Whatever the driving force may have been, Wallace stepped onto the court in Game 2 and gave one of his best performances in a Celtics uniform. He scored an efficient 17 points (7-for-8 on field goals and 3-for-4 on threes) in 18 minutes. Even though Wallace didn’t do anything fancy, it was just what the Celtics needed.
“It was just good to see results,” said Garnett. “He’s a gutty veteran, he knows how to play, and it was just big. He was big for us.”
|Doc: We need more from our bench||05.03.10 at 1:20 pm ET|
CLEVELAND — In Game 1, every starter except for Kendrick Perkins played at least 38 minutes and Ray Allen and Rajon Rondo both logged over 42. Part of that was foul trouble. Rasheed Wallace and Glen Davis both picked up three fouls early in the first half and part of that was the ongoing production problems with the second unit.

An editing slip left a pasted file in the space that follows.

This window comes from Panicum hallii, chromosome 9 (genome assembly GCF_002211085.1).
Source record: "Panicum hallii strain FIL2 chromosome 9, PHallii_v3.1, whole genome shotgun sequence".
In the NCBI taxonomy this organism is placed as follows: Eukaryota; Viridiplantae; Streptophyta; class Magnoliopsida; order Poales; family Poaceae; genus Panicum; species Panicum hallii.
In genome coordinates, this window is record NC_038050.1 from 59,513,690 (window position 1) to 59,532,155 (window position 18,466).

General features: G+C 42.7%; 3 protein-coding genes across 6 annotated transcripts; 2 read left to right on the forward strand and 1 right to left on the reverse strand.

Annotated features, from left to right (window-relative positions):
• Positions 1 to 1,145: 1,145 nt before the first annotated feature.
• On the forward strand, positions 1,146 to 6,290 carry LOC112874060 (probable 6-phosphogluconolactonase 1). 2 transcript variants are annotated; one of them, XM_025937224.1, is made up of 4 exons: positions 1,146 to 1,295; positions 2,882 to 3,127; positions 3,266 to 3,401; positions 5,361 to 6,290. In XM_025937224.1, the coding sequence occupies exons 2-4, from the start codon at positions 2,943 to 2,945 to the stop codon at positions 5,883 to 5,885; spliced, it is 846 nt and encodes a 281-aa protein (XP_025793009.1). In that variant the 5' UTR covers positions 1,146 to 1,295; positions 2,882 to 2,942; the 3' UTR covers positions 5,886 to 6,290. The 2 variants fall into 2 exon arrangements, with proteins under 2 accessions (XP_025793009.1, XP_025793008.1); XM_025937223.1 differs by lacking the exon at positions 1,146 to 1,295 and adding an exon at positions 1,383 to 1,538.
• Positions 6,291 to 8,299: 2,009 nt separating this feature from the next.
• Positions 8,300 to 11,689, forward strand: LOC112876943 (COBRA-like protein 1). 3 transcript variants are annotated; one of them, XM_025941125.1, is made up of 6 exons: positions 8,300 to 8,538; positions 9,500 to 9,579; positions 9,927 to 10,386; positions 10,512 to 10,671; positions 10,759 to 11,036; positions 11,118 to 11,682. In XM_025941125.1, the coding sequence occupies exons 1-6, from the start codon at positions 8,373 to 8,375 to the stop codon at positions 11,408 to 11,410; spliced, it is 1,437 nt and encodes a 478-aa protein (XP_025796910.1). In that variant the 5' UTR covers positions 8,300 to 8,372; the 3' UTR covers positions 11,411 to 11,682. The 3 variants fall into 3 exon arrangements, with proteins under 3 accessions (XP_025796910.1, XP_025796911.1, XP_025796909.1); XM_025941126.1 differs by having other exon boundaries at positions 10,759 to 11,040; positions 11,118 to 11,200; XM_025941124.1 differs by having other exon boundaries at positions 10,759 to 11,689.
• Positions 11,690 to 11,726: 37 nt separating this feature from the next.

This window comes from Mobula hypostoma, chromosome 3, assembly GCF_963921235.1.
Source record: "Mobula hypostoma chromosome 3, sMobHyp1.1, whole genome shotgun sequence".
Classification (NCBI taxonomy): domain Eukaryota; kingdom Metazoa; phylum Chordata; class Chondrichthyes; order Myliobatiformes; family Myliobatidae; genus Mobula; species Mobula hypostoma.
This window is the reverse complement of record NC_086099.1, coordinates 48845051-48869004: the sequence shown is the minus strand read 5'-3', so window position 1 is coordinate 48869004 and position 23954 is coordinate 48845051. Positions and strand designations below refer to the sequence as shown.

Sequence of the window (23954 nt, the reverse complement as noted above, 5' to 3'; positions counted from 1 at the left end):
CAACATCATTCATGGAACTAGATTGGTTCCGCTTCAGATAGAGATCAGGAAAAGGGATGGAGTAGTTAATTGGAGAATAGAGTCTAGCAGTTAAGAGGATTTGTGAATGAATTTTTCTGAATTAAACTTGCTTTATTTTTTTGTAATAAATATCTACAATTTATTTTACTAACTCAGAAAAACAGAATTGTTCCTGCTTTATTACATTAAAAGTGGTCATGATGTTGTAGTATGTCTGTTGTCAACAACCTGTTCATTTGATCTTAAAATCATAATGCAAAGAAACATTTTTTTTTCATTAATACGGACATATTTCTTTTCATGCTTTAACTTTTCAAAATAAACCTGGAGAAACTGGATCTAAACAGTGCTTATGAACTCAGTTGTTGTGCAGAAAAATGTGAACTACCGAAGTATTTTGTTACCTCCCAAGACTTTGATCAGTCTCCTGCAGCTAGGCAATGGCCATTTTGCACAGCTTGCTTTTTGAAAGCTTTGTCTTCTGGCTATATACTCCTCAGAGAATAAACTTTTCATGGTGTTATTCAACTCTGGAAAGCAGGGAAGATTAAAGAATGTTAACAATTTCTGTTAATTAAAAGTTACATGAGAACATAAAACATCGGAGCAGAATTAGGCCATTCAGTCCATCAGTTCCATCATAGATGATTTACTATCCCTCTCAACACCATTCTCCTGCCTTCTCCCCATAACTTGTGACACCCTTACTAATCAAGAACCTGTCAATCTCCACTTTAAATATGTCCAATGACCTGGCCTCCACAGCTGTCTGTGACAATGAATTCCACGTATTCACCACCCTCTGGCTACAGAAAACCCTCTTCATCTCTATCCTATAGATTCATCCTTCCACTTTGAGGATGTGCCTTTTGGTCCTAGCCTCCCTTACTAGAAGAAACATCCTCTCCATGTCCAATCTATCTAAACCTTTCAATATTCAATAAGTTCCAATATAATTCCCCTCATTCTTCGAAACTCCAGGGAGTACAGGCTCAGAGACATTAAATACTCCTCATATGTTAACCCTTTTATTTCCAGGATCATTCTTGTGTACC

That has to change in Game 2.
“You don’t do a lot of rotation changes, but you do make some tweaks as far as what you run on the offense end and defensively,” Doc Rivers said at the team’s shootaround. “Honestly, we’ve got to get more out of our bench. The guys are on the floor too long. We just have to get more play out of our bench. Our bench has to come through for us.
“They have to play,” Rivers continued. “We’re not going to win this series playing five guys 45 minutes a night. It’s not going to happen. I believe in our bench and I think they’ll come through, but we need them to.”
There will be three days between Games 2 and 3, so that does leave an opening if Rivers feels the need to extend minutes, but that was also part of the rationale for working the starters so hard in Game 1 when the Celtics built an 11-point lead only to wind up losing by eight.